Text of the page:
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  1. #11
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    Quote Originally Posted by adiemus View Post
    erm....tilting your pelvis forward usually means pushing your symphysis pubis back while the iliac crests come forward (rotating around the head of femur), this is the exact opposite of the usual advice to tilt the pelvis back - bringing the symphysis pubis foward by contracting the lower abdominals and associated musculature, and allowing the iliac crests to come back. You'll certainly have more range of movement with your knees 'soft' or slightly flexed, but not if you tilt your pelvis forward!

    With every new set of movements, your body will probably complain a bit. Some of us have very sensitive nervous systems (eg those of us with fibromyalgia or other chronic pain conditions), and it might take a while for the pain to settle - but be reassured, you're not putting 'extra pressure on your back' even if you retain your lordosis, you'll only feel sore. Pain in the back does not inevitably mean you've done yourself an injury! Your back cannot be harmed by doing the sort of movements carried out in bellydance - except where you twist and flex at the same time, or when you do a really vigorous Turkish drop - and even then the majority of the movement actually comes from hips and knees!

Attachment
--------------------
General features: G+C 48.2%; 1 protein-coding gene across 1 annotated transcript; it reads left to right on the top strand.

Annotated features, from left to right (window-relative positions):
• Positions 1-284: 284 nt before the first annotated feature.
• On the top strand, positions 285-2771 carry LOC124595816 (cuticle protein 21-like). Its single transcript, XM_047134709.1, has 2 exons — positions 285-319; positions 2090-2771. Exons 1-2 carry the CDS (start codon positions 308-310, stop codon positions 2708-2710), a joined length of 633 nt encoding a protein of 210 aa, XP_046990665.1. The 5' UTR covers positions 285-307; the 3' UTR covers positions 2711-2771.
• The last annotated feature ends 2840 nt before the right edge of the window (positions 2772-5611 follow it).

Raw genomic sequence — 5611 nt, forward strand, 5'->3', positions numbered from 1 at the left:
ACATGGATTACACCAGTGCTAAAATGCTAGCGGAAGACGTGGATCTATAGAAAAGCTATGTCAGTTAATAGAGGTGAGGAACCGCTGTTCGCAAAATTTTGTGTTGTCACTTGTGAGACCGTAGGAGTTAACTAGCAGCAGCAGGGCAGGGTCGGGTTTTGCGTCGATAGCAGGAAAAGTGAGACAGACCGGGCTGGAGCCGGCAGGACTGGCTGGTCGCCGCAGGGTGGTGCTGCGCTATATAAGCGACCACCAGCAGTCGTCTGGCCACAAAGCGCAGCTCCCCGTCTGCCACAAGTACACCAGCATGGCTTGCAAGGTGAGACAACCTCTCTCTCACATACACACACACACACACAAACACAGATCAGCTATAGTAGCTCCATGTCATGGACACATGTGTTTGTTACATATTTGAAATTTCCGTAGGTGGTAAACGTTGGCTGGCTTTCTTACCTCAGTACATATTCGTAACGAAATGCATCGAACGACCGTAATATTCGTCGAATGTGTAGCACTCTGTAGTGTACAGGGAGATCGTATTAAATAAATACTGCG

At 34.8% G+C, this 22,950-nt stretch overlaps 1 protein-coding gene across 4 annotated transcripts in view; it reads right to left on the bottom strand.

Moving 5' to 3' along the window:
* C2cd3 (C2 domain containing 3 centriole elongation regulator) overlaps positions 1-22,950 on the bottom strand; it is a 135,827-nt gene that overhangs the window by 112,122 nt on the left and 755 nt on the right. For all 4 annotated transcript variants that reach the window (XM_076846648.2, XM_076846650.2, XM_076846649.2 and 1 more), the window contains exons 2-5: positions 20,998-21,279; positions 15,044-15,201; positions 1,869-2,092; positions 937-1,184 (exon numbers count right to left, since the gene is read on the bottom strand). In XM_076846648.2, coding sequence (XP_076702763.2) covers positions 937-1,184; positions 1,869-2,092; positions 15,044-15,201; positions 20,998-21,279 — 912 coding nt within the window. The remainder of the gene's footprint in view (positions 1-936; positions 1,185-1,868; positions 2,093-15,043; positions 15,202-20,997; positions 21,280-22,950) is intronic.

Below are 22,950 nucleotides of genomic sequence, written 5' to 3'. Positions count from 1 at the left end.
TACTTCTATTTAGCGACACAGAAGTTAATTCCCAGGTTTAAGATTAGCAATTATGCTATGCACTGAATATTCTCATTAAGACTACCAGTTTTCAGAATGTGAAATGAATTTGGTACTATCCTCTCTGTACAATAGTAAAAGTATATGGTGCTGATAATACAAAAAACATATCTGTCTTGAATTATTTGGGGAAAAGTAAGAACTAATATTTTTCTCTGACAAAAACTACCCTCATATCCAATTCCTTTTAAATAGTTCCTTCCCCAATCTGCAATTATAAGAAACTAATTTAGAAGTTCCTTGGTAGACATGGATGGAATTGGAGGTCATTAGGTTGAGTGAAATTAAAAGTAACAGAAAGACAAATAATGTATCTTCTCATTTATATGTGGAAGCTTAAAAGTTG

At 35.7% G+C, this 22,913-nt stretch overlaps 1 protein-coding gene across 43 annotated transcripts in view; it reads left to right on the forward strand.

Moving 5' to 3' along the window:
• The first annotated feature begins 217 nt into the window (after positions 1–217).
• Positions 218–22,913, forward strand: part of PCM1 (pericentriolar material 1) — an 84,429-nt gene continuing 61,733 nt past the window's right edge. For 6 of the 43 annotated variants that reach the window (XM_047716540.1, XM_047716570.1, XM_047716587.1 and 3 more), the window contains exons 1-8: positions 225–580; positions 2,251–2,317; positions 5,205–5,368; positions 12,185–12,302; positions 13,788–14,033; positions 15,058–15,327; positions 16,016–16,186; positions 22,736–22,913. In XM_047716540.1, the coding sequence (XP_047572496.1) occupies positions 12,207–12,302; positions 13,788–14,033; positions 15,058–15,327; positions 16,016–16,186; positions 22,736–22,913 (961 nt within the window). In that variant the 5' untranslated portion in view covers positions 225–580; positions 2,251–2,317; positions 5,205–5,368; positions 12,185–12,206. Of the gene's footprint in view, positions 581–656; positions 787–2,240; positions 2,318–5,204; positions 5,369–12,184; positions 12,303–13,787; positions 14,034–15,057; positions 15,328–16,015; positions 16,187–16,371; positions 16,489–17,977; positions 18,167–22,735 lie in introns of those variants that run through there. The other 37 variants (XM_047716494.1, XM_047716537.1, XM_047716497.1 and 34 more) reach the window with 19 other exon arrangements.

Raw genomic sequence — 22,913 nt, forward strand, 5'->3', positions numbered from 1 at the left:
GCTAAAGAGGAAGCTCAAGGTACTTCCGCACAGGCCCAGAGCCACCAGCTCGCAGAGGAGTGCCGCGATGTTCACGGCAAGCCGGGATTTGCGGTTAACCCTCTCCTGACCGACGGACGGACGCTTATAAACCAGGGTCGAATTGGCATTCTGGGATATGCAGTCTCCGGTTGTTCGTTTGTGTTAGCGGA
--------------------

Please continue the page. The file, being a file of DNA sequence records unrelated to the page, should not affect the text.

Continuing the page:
Sorry, I didn't specify which part of the pelvis was doing the tilting. I meant push the coccyx forward using the lower abdominals and straightening the spine.

  2. #12
    Moderator Daimona's Avatar
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    Quote Originally Posted by adiemus View Post
    erm....tilting your pelvis forward usually means pushing your symphysis pubis back while the iliac crests come forward (rotating around the head of femur), this is the exact opposite of the usual advice to tilt the pelvis back - bringing the symphysis pubis foward by contracting the lower abdominals and associated musculature, and allowing the iliac crests to come back. You'll certainly have more range of movement with your knees 'soft' or slightly flexed, but not if you tilt your pelvis forward!
    This is a very interesting thread, but I suddenly feel a bit confused..

    Perhaps some of you please can point out some pages with detailed anatomic illustrations that illustrates these various positions?
    Last edited by Daimona; 11-01-2009 at 09:14 PM. Reason: grammar again
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  3. #13
    V.I.P. Kashmir's Avatar
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    Quote Originally Posted by AlisonBellyDance View Post